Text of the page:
India Eases Foreign Borrowing Rules to Aid Infrastructure

Existing limit of $100 million is increased to $500 million for borrowers in the infrastructure sector

Indian companies building badly needed infrastructure, seen as key to economic growth, can now borrow more abroad, the government announced, to counter a domestic borrowing crunch. Firms working to improve dilapidated roads, gas, ports and other sectors have found it much harder to raise funds at home as the central bank has aggressively tightened monetary policy to battle inflation at 13-year highs.

"Considering the huge funding requirements... it has been decided to enhance the existing limit of $100 million to $500 million for borrowers in the infrastructure sector," the finance ministry said on Sept. 22. Billions of dollars must be spent to improve infrastructure to achieve higher economic growth needed to lift millions out of poverty, the government says.

The finance ministry said it was changing its external commercial borrowing policy "to keep it in tune with the evolving macroeconomic situation," a reference to the difficult borrowing environment. India's ramshackle infrastructure is a "critical constraint" to stronger growth, said Montek Singh Ahluwalia, deputy chairman of the government's key Planning Commission, recently.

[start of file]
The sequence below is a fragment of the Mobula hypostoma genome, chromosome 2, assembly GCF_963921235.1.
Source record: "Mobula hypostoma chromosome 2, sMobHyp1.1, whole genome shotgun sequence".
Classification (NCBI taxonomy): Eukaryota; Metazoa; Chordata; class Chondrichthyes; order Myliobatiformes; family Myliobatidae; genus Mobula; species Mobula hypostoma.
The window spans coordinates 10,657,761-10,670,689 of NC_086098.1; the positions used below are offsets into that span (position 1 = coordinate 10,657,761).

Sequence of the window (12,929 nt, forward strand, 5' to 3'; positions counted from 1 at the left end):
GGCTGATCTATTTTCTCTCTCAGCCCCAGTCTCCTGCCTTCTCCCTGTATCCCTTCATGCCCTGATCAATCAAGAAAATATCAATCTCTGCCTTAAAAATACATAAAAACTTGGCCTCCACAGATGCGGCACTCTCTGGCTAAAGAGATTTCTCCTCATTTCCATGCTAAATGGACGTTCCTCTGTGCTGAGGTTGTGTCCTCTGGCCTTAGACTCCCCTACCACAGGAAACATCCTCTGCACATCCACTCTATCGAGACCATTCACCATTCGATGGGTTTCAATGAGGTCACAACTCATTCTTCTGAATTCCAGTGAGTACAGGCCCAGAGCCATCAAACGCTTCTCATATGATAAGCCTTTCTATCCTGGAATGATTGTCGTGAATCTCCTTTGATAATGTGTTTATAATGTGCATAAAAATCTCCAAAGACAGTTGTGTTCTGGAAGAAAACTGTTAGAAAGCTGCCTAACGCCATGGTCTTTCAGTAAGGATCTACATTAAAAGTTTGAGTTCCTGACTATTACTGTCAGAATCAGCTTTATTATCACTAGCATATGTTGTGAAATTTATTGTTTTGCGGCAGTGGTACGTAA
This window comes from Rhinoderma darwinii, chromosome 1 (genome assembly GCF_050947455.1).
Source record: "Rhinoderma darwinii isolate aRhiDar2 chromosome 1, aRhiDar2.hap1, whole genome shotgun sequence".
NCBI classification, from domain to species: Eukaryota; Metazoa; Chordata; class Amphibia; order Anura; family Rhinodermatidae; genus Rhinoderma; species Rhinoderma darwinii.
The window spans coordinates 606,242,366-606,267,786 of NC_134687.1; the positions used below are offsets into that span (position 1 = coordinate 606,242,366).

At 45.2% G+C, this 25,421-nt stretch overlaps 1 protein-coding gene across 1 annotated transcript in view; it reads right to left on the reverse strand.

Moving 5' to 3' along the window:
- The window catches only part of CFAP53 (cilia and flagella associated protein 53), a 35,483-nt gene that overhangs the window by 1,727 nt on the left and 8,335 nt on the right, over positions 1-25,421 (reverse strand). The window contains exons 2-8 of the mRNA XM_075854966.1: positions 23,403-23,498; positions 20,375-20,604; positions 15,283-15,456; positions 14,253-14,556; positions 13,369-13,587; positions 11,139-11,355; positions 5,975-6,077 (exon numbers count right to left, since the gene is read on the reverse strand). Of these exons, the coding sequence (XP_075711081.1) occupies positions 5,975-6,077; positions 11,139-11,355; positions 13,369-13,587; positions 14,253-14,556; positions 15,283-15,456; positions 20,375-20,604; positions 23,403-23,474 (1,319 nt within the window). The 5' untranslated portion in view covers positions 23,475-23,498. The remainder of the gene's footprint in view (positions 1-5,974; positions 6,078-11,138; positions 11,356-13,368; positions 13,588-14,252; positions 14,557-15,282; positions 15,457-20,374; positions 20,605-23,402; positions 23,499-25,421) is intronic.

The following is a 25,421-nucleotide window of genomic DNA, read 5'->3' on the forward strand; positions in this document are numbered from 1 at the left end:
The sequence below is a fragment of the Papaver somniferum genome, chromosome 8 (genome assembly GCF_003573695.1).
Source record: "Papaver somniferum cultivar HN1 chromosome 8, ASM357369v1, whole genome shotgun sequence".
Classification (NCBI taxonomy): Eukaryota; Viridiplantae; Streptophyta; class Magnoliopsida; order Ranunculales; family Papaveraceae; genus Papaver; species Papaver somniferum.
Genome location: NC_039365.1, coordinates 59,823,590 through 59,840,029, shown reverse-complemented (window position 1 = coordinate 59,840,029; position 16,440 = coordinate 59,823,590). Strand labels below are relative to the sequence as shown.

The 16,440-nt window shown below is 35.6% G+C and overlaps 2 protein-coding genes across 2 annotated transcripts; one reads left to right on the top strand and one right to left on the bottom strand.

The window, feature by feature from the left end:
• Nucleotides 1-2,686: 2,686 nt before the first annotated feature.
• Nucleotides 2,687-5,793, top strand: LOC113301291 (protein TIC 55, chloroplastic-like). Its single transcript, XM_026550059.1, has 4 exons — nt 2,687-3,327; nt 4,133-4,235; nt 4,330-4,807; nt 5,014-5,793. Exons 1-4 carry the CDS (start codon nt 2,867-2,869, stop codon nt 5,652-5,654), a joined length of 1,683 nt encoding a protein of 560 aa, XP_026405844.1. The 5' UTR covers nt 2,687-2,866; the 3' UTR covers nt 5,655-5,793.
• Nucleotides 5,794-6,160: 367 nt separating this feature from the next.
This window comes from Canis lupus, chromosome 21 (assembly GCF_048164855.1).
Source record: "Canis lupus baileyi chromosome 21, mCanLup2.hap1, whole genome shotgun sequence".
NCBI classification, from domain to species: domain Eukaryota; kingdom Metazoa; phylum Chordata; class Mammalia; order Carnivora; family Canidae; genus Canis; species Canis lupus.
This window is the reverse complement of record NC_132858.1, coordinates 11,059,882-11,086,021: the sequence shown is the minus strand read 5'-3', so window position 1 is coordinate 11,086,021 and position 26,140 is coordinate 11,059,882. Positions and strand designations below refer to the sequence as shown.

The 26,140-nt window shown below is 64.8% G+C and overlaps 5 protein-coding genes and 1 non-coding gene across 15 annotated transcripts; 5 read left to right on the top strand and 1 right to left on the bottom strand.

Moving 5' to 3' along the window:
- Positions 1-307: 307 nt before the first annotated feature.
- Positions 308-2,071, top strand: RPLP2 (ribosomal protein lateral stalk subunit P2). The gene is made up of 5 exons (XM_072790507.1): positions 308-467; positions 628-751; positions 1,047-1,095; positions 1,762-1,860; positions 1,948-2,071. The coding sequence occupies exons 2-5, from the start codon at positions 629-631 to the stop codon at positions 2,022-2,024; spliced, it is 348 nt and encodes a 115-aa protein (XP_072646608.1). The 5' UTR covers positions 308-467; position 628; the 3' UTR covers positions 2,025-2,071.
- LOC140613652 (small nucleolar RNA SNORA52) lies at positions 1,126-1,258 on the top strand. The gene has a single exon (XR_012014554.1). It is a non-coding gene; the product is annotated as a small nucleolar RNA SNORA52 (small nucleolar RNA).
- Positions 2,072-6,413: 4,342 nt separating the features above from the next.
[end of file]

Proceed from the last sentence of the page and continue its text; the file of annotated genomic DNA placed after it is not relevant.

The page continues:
Under its five-year economic plan to 2012, the government is aiming to draw $500 billion in infrastructure investments to attain average growth of 9% annually.

An inflow of funds could also help boost the rupee, which is riding at two-year lows against the dollar as risk-averse foreign investors dump Indian shares amid economic turmoil sweeping the globe, analysts say. But they questioned whether the ministry's move would be enough to improve the borrowing climate for infrastructure companies. "The flow impact is unlikely to be sizeable given the (adverse) global financial backdrop," said Rajeev Malik, economist at Macquarie Securities. "Indeed, there is a good chance that the government will have to ease (the borrowing rules) again further in the next two or three months," he added.

Copyright Agence France-Presse, 2008

Hide comments

Comments

  • Allowed HTML tags: <em> <strong> <blockquote> <br> <p>

Plain text

  • No HTML tags allowed.
  • Web page addresses and e-mail addresses turn into links automatically.
  • Lines and paragraphs break automatically.
Publish